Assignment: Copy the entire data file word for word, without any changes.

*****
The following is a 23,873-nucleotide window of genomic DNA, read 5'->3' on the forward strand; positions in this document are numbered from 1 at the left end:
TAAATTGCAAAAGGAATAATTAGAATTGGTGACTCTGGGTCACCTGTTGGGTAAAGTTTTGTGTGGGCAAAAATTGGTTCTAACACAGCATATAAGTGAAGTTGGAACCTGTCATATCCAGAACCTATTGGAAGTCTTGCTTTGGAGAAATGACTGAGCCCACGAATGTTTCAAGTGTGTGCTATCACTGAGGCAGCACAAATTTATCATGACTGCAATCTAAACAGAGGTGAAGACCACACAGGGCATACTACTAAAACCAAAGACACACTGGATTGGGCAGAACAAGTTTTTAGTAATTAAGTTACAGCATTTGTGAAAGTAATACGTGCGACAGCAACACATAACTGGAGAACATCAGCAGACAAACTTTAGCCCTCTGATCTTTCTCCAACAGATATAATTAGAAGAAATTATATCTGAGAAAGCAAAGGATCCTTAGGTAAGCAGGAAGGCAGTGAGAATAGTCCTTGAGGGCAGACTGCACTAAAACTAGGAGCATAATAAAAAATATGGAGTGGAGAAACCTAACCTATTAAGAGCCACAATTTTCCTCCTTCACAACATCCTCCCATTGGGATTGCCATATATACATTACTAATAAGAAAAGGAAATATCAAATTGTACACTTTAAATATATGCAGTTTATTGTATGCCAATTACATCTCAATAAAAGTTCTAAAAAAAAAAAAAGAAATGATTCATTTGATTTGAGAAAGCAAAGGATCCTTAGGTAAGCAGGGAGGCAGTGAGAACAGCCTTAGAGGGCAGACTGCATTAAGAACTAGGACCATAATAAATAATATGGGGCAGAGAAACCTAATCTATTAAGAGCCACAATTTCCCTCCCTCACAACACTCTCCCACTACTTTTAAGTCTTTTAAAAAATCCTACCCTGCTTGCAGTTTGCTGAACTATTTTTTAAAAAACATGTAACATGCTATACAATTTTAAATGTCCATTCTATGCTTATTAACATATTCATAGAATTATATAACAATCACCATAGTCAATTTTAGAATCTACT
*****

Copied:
The following is a 23,873-nucleotide window of genomic DNA, read 5'->3' on the forward strand; positions in this document are numbered from 1 at the left end:
TAAATTGCAAAAGGAATAATTAGAATTGGTGACTCTGGGTCACCTGTTGGGTAAAGTTTTGTGTGGGCAAAAATTGGTTCTAACACAGCATATAAGTGAAGTTGGAACCTGTCATATCCAGAACCTATTGGAAGTCTTGCTTTGGAGAAATGACTGAGCCCACGAATGTTTCAAGTGTGTGCTATCACTGAGGCAGCACAAATTTATCATGACTGCAATCTAAACAGAGGTGAAGACCACACAGGGCATACTACTAAAACCAAAGACACACTGGATTGGGCAGAACAAGTTTTTAGTAATTAAGTTACAGCATTTGTGAAAGTAATACGTGCGACAGCAACACATAACTGGAGAACATCAGCAGACAAACTTTAGCCCTCTGATCTTTCTCCAACAGATATAATTAGAAGAAATTATATCTGAGAAAGCAAAGGATCCTTAGGTAAGCAGGAAGGCAGTGAGAATAGTCCTTGAGGGCAGACTGCACTAAAACTAGGAGCATAATAAAAAATATGGAGTGGAGAAACCTAACCTATTAAGAGCCACAATTTTCCTCCTTCACAACATCCTCCCATTGGGATTGCCATATATACATTACTAATAAGAAAAGGAAATATCAAATTGTACACTTTAAATATATGCAGTTTATTGTATGCCAATTACATCTCAATAAAAGTTCTAAAAAAAAAAAAAGAAATGATTCATTTGATTTGAGAAAGCAAAGGATCCTTAGGTAAGCAGGGAGGCAGTGAGAACAGCCTTAGAGGGCAGACTGCATTAAGAACTAGGACCATAATAAATAATATGGGGCAGAGAAACCTAATCTATTAAGAGCCACAATTTCCCTCCCTCACAACACTCTCCCACTACTTTTAAGTCTTTTAAAAAATCCTACCCTGCTTGCAGTTTGCTGAACTATTTTTTAAAAAACATGTAACATGCTATACAATTTTAAATGTCCATTCTATGCTTATTAACATATTCATAGAATTATATAACAATCACCATAGTCAATTTTAGAATCTACT